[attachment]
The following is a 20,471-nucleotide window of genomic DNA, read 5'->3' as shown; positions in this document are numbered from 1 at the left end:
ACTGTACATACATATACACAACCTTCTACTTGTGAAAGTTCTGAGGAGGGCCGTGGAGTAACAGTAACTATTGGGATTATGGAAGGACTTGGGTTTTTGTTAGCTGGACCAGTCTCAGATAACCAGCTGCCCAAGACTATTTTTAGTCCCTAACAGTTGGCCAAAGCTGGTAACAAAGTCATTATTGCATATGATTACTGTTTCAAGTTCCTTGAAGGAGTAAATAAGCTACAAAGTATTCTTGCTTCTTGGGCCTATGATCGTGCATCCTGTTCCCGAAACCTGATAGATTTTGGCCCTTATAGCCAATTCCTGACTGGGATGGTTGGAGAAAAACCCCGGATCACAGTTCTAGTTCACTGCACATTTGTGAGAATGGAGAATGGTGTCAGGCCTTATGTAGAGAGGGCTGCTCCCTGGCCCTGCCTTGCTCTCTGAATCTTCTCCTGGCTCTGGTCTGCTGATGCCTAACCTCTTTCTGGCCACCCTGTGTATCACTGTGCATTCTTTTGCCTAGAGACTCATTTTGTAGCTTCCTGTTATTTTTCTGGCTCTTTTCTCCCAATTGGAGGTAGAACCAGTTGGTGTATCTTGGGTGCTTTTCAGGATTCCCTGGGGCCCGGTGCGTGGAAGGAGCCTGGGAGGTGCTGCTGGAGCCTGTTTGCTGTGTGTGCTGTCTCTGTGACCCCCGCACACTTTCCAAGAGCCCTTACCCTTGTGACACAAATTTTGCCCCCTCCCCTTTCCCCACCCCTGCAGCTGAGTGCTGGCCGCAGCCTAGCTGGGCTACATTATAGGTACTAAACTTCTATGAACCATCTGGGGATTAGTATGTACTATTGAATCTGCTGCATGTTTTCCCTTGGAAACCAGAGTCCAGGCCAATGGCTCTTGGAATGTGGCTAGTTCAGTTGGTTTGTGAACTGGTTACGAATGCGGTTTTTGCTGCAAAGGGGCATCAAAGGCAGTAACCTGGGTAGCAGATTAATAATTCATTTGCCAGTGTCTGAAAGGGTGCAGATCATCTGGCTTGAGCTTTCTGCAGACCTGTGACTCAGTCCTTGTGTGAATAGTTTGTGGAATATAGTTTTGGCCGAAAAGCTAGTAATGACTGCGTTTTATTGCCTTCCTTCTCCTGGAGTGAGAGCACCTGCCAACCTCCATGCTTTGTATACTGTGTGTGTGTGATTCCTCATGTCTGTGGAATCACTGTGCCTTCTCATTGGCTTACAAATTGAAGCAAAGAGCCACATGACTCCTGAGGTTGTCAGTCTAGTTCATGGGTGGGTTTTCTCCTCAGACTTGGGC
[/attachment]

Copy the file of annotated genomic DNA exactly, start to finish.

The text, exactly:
The following is a 20,471-nucleotide window of genomic DNA, read 5'->3' as shown; positions in this document are numbered from 1 at the left end:
ACTGTACATACATATACACAACCTTCTACTTGTGAAAGTTCTGAGGAGGGCCGTGGAGTAACAGTAACTATTGGGATTATGGAAGGACTTGGGTTTTTGTTAGCTGGACCAGTCTCAGATAACCAGCTGCCCAAGACTATTTTTAGTCCCTAACAGTTGGCCAAAGCTGGTAACAAAGTCATTATTGCATATGATTACTGTTTCAAGTTCCTTGAAGGAGTAAATAAGCTACAAAGTATTCTTGCTTCTTGGGCCTATGATCGTGCATCCTGTTCCCGAAACCTGATAGATTTTGGCCCTTATAGCCAATTCCTGACTGGGATGGTTGGAGAAAAACCCCGGATCACAGTTCTAGTTCACTGCACATTTGTGAGAATGGAGAATGGTGTCAGGCCTTATGTAGAGAGGGCTGCTCCCTGGCCCTGCCTTGCTCTCTGAATCTTCTCCTGGCTCTGGTCTGCTGATGCCTAACCTCTTTCTGGCCACCCTGTGTATCACTGTGCATTCTTTTGCCTAGAGACTCATTTTGTAGCTTCCTGTTATTTTTCTGGCTCTTTTCTCCCAATTGGAGGTAGAACCAGTTGGTGTATCTTGGGTGCTTTTCAGGATTCCCTGGGGCCCGGTGCGTGGAAGGAGCCTGGGAGGTGCTGCTGGAGCCTGTTTGCTGTGTGTGCTGTCTCTGTGACCCCCGCACACTTTCCAAGAGCCCTTACCCTTGTGACACAAATTTTGCCCCCTCCCCTTTCCCCACCCCTGCAGCTGAGTGCTGGCCGCAGCCTAGCTGGGCTACATTATAGGTACTAAACTTCTATGAACCATCTGGGGATTAGTATGTACTATTGAATCTGCTGCATGTTTTCCCTTGGAAACCAGAGTCCAGGCCAATGGCTCTTGGAATGTGGCTAGTTCAGTTGGTTTGTGAACTGGTTACGAATGCGGTTTTTGCTGCAAAGGGGCATCAAAGGCAGTAACCTGGGTAGCAGATTAATAATTCATTTGCCAGTGTCTGAAAGGGTGCAGATCATCTGGCTTGAGCTTTCTGCAGACCTGTGACTCAGTCCTTGTGTGAATAGTTTGTGGAATATAGTTTTGGCCGAAAAGCTAGTAATGACTGCGTTTTATTGCCTTCCTTCTCCTGGAGTGAGAGCACCTGCCAACCTCCATGCTTTGTATACTGTGTGTGTGTGATTCCTCATGTCTGTGGAATCACTGTGCCTTCTCATTGGCTTACAAATTGAAGCAAAGAGCCACATGACTCCTGAGGTTGTCAGTCTAGTTCATGGGTGGGTTTTCTCCTCAGACTTGGGC